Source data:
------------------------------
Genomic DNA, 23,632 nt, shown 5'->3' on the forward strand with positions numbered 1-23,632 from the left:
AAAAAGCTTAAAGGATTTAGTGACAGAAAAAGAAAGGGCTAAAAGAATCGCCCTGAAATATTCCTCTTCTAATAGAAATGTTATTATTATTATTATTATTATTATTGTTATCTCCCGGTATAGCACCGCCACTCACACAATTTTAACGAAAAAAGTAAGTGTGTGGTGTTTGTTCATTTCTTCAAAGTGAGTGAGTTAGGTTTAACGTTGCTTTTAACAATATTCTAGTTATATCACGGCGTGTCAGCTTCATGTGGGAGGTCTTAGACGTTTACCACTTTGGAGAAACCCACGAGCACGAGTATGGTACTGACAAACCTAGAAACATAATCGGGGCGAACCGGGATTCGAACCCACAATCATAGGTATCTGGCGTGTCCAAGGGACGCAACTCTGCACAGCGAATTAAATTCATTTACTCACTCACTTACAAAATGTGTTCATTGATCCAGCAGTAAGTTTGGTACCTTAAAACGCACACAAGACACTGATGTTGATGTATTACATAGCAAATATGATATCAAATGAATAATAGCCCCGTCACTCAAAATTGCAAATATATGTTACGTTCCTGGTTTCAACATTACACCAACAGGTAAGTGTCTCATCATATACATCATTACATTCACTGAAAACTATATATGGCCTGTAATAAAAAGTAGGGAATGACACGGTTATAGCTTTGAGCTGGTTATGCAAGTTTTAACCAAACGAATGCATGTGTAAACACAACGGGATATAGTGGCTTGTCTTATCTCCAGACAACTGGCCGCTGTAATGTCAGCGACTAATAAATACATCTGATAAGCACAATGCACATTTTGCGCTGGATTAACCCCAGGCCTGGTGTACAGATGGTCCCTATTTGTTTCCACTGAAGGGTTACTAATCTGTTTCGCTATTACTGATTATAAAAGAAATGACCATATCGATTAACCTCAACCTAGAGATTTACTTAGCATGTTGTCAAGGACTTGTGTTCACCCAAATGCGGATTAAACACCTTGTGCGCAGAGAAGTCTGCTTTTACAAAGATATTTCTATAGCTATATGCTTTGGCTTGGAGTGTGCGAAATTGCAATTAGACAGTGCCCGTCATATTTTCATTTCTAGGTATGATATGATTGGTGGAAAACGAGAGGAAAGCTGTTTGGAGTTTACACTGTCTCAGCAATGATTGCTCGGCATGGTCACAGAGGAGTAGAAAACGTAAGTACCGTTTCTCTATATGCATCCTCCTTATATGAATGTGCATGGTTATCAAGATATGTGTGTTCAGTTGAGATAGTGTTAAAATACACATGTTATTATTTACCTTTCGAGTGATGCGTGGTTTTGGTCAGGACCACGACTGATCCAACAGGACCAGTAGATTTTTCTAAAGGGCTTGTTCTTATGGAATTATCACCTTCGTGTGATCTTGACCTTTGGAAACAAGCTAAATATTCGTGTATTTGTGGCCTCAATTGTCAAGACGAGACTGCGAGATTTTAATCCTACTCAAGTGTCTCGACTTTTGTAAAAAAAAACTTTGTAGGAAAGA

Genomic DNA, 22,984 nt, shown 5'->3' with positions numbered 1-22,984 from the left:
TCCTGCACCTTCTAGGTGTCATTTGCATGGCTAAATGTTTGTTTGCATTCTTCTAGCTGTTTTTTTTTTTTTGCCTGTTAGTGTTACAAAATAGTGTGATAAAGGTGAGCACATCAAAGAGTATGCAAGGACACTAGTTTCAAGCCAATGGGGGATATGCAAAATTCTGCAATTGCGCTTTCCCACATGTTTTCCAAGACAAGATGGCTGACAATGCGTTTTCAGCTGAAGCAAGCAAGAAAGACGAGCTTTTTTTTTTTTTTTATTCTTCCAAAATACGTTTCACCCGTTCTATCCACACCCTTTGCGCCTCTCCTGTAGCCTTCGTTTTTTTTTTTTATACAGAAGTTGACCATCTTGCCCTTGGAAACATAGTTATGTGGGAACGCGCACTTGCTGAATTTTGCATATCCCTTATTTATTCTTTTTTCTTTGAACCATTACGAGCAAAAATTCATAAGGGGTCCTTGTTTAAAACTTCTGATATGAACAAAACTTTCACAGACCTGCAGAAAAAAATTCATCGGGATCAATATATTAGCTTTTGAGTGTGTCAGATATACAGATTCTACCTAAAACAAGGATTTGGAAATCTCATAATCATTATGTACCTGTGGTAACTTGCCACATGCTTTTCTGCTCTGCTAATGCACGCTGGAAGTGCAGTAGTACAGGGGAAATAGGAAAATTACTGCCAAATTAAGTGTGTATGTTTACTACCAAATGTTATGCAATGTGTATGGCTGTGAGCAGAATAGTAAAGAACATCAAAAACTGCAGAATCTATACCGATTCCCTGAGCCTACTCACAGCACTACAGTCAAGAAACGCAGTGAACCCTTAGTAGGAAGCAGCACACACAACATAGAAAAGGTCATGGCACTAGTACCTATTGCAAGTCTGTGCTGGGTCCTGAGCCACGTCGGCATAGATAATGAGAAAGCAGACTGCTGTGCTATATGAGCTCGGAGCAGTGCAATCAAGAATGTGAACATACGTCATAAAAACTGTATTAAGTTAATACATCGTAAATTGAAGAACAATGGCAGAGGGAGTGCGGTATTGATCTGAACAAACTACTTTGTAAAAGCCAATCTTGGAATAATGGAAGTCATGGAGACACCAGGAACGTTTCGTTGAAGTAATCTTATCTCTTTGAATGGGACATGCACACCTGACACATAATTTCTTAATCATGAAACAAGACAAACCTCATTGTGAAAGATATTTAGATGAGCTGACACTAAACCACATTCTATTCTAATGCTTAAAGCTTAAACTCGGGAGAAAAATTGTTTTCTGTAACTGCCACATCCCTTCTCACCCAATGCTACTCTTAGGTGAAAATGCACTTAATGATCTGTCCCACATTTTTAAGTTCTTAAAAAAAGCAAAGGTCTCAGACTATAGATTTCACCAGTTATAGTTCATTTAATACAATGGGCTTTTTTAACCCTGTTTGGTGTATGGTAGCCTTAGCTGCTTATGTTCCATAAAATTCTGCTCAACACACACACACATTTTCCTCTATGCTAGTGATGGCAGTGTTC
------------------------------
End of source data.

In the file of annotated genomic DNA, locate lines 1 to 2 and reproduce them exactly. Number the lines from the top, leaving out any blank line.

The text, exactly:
Genomic DNA, 23,632 nt, shown 5'->3' on the forward strand with positions numbered 1-23,632 from the left:
AAAAAGCTTAAAGGATTTAGTGACAGAAAAAGAAAGGGCTAAAAGAATCGCCCTGAAATATTCCTCTTCTAATAGAAATGTTATTATTATTATTATTATTATTATTGTTATCTCCCGGTATAGCACCGCCACTCACACAATTTTAACGAAAAAAGTAAGTGTGTGGTGTTTGTTCATTTCTTCAAAGTGAGTGAGTTAGGTTTAACGTTGCTTTTAACAATATTCTAGTTATATCACGGCGTGTCAGCTTCATGTGGGAGGTCTTAGACGTTTACCACTTTGGAGAAACCCACGAGCACGAGTATGGTACTGACAAACCTAGAAACATAATCGGGGCGAACCGGGATTCGAACCCACAATCATAGGTATCTGGCGTGTCCAAGGGACGCAACTCTGCACAGCGAATTAAATTCATTTACTCACTCACTTACAAAATGTGTTCATTGATCCAGCAGTAAGTTTGGTACCTTAAAACGCACACAAGACACTGATGTTGATGTATTACATAGCAAATATGATATCAAATGAATAATAGCCCCGTCACTCAAAATTGCAAATATATGTTACGTTCCTGGTTTCAACATTACACCAACAGGTAAGTGTCTCATCATATACATCATTACATTCACTGAAAACTATATATGGCCTGTAATAAAAAGTAGGGAATGACACGGTTATAGCTTTGAGCTGGTTATGCAAGTTTTAACCAAACGAATGCATGTGTAAACACAACGGGATATAGTGGCTTGTCTTATCTCCAGACAACTGGCCGCTGTAATGTCAGCGACTAATAAATACATCTGATAAGCACAATGCACATTTTGCGCTGGATTAACCCCAGGCCTGGTGTACAGATGGTCCCTATTTGTTTCCACTGAAGGGTTACTAATCTGTTTCGCTATTACTGATTATAAAAGAAATGACCATATCGATTAACCTCAACCTAGAGATTTACTTAGCATGTTGTCAAGGACTTGTGTTCACCCAAATGCGGATTAAACACCTTGTGCGCAGAGAAGTCTGCTTTTACAAAGATATTTCTATAGCTATATGCTTTGGCTTGGAGTGTGCGAAATTGCAATTAGACAGTGCCCGTCATATTTTCATTTCTAGGTATGATATGATTGGTGGAAAACGAGAGGAAAGCTGTTTGGAGTTTACACTGTCTCAGCAATGATTGCTCGGCATGGTCACAGAGGAGTAGAAAACGTAAGTACCGTTTCTCTATATGCATCCTCCTTATATGAATGTGCATGGTTATCAAGATATGTGTGTTCAGTTGAGATAGTGTTAAAATACACATGTTATTATTTACCTTTCGAGTGATGCGTGGTTTTGGTCAGGACCACGACTGATCCAACAGGACCAGTAGATTTTTCTAAAGGGCTTGTTCTTATGGAATTATCACCTTCGTGTGATCTTGACCTTTGGAAACAAGCTAAATATTCGTGTATTTGTGGCCTCAATTGTCAAGACGAGACTGCGAGATTTTAATCCTACTCAAGTGTCTCGACTTTTGTAAAAAAAAACTTTGTAGGAAAGA